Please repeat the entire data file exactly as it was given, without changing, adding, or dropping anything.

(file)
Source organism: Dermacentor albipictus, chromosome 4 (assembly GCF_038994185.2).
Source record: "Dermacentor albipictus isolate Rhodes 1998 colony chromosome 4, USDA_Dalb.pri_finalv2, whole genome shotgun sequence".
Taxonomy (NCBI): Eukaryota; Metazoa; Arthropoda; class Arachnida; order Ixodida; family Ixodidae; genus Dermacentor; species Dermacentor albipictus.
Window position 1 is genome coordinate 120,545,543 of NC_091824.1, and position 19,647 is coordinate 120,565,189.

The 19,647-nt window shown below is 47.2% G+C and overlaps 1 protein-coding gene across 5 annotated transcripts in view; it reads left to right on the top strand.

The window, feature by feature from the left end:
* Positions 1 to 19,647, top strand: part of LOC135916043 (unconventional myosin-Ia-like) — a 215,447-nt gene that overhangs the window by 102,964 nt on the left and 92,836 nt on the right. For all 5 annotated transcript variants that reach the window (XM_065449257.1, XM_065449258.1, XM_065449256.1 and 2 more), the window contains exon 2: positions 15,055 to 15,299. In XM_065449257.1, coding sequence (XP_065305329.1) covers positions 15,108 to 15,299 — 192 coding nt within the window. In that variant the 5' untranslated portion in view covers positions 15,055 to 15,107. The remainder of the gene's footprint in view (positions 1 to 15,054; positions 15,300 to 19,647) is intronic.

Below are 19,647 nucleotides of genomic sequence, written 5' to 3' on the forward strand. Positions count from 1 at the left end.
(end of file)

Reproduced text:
Source organism: Dermacentor albipictus, chromosome 4 (assembly GCF_038994185.2).
Source record: "Dermacentor albipictus isolate Rhodes 1998 colony chromosome 4, USDA_Dalb.pri_finalv2, whole genome shotgun sequence".
Taxonomy (NCBI): Eukaryota; Metazoa; Arthropoda; class Arachnida; order Ixodida; family Ixodidae; genus Dermacentor; species Dermacentor albipictus.
Window position 1 is genome coordinate 120,545,543 of NC_091824.1, and position 19,647 is coordinate 120,565,189.

The 19,647-nt window shown below is 47.2% G+C and overlaps 1 protein-coding gene across 5 annotated transcripts in view; it reads left to right on the top strand.

The window, feature by feature from the left end:
* Positions 1 to 19,647, top strand: part of LOC135916043 (unconventional myosin-Ia-like) — a 215,447-nt gene that overhangs the window by 102,964 nt on the left and 92,836 nt on the right. For all 5 annotated transcript variants that reach the window (XM_065449257.1, XM_065449258.1, XM_065449256.1 and 2 more), the window contains exon 2: positions 15,055 to 15,299. In XM_065449257.1, coding sequence (XP_065305329.1) covers positions 15,108 to 15,299 — 192 coding nt within the window. In that variant the 5' untranslated portion in view covers positions 15,055 to 15,107. The remainder of the gene's footprint in view (positions 1 to 15,054; positions 15,300 to 19,647) is intronic.

Below are 19,647 nucleotides of genomic sequence, written 5' to 3' on the forward strand. Positions count from 1 at the left end.